Neustädter Kirche

Short facts

  • Hofgeismar

The Neustadt Church in Hofgeismar

A Marienkirche, like the Altstädter Kirche, was begun in 1341 on the foundation walls of an older church. At that time, Hofgeismar had a lot of money, as the town was involved in the administration of the pilgrimage site of Gottsbüren in the Reinhardswald.

In Gottsbüren, which was also in the Mainz - Gundesburn in 1089, Hundesburn in 1272, Godesburen in the 14th century - according to legend, a corpse with stigmata was found and it was believed to be the resurrected Christ. This place of pilgrimage lost its importance after about 40 years.

The Neustadt church was completed more than 100 years later. It served as a place of worship for the Huguenots in 1686 and the first preacher of the Huguenots, David Clerment, who had also led the first brigade to Hofgeismar, was also buried here.

The late Gothic church was renovated in 1985/86 because there was a danger of collapse. Since the subsoil in Hofgeismar consists partly of drift clay, the foundations of the church were secured in the Middle Ages by ramming oak trunks into the ground. This was a method used everywhere when the ground was not firm. In Hofgeismar, streets were also fortified in this way in the past.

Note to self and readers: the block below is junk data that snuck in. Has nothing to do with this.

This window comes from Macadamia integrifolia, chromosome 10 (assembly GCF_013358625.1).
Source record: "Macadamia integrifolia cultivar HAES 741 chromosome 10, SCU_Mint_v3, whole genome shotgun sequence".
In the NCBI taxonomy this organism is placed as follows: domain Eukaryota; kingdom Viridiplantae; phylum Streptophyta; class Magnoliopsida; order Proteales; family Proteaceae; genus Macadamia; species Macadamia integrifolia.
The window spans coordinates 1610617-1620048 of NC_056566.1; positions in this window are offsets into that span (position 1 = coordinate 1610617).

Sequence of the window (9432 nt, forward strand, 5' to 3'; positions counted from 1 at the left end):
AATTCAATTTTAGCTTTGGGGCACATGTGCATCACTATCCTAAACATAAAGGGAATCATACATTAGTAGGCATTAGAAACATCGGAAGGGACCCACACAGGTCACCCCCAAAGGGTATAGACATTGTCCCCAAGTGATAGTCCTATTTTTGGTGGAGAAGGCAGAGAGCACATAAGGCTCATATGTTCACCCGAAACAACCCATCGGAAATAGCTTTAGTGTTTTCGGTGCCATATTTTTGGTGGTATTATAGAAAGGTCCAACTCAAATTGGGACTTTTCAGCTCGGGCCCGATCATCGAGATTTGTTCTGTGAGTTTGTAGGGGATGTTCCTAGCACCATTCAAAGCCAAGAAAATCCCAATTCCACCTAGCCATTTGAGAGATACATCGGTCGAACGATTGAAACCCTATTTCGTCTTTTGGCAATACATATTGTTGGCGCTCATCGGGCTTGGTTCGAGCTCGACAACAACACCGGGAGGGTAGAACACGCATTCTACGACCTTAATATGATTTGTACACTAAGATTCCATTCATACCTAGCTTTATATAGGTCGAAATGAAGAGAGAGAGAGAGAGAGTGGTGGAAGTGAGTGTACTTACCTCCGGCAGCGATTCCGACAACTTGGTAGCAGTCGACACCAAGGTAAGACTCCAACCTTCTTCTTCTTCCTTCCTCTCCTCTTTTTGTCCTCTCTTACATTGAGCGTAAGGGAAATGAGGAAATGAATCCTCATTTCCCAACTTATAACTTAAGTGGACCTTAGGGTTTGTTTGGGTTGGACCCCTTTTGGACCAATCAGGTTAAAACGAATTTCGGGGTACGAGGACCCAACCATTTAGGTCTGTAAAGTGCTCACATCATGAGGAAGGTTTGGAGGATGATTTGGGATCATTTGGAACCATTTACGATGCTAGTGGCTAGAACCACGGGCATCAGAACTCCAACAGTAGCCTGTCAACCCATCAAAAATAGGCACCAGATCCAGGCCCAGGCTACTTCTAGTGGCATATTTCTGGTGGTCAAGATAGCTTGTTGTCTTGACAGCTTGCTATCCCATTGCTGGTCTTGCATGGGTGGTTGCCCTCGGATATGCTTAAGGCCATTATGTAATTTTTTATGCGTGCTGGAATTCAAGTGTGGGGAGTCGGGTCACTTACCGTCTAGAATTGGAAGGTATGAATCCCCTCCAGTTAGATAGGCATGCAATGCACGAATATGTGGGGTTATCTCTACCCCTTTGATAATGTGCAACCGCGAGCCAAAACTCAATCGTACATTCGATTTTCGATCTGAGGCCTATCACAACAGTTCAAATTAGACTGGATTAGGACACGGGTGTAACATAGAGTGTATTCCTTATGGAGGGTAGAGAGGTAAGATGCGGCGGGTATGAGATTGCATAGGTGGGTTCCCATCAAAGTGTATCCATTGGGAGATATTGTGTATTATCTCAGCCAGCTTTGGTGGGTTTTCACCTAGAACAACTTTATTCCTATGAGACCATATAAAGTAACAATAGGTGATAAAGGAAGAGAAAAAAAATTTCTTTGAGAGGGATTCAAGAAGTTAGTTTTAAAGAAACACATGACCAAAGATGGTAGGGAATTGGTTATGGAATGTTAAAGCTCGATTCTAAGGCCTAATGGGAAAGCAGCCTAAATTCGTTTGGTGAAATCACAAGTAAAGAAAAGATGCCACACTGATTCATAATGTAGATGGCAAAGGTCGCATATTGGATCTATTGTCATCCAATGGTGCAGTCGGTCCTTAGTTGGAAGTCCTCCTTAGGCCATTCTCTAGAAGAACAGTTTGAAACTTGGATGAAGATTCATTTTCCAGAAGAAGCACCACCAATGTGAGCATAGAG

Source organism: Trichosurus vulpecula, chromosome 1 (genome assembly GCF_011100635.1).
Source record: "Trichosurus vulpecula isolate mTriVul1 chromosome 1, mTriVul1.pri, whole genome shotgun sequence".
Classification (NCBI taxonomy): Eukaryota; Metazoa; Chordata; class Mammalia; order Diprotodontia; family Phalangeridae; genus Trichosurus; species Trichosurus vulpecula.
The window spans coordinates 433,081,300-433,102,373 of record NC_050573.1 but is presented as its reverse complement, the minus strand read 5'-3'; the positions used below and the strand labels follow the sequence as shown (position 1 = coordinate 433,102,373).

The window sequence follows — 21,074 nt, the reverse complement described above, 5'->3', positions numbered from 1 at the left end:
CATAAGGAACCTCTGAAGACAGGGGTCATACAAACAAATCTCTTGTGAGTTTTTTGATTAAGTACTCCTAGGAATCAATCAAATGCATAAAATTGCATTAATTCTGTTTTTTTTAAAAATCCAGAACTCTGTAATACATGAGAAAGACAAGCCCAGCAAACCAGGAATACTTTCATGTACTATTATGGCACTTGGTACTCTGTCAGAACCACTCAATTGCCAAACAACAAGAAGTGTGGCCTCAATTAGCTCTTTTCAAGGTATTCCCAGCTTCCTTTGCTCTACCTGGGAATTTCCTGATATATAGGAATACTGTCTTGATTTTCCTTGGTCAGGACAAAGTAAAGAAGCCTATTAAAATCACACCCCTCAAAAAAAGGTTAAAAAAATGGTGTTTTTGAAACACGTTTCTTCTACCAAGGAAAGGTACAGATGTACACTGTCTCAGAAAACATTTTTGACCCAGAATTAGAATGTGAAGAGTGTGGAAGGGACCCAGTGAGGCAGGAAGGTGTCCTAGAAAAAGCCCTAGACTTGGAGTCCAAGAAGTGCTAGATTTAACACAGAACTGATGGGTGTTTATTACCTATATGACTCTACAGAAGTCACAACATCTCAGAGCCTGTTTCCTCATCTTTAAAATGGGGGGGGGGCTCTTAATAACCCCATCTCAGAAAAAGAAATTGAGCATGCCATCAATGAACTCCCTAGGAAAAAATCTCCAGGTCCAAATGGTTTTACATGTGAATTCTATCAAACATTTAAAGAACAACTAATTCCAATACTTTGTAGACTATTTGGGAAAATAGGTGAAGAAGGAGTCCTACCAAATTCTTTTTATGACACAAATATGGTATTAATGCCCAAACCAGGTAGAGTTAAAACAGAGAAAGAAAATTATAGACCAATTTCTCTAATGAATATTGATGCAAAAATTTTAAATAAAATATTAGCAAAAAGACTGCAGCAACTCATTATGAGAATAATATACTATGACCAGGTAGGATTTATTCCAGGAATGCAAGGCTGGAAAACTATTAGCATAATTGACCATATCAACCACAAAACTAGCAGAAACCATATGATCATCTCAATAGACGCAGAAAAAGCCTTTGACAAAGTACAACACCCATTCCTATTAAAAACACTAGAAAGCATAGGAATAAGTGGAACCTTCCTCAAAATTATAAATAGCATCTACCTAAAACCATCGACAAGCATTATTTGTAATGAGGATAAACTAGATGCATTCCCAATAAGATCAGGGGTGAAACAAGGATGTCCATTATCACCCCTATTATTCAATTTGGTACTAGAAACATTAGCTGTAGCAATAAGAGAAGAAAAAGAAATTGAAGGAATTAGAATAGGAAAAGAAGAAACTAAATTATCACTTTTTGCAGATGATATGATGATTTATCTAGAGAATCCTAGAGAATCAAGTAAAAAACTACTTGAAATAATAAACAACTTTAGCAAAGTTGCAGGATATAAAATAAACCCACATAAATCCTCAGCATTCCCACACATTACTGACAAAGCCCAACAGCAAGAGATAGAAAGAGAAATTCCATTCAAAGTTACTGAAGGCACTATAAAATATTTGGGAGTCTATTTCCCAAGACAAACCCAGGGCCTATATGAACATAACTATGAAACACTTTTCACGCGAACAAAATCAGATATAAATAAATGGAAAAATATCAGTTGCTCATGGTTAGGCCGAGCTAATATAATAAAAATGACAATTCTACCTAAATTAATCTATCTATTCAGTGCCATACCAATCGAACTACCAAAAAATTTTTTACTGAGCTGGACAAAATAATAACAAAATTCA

But when the new post office was built, the water table was lowered because the telecommunications equipment had to be installed underground.

After that, the upper part of the oak trunks was no longer moist and disintegrated, and the foundation had to be re-secured with concrete support pillars. During the renovation, the old painting was restored. The group of figures on the altar is a recent work.

34369 Hofgeismar


Next steps

It appears that you are using Microsoft Internet Explorer as your web browser to access our site.

For practical and security reasons, we recommend that you use a current web browser such as Firefox, Chrome, Safari, Opera, or Edge. Internet Explorer does not always display the complete content of our website and does not offer all the necessary functions.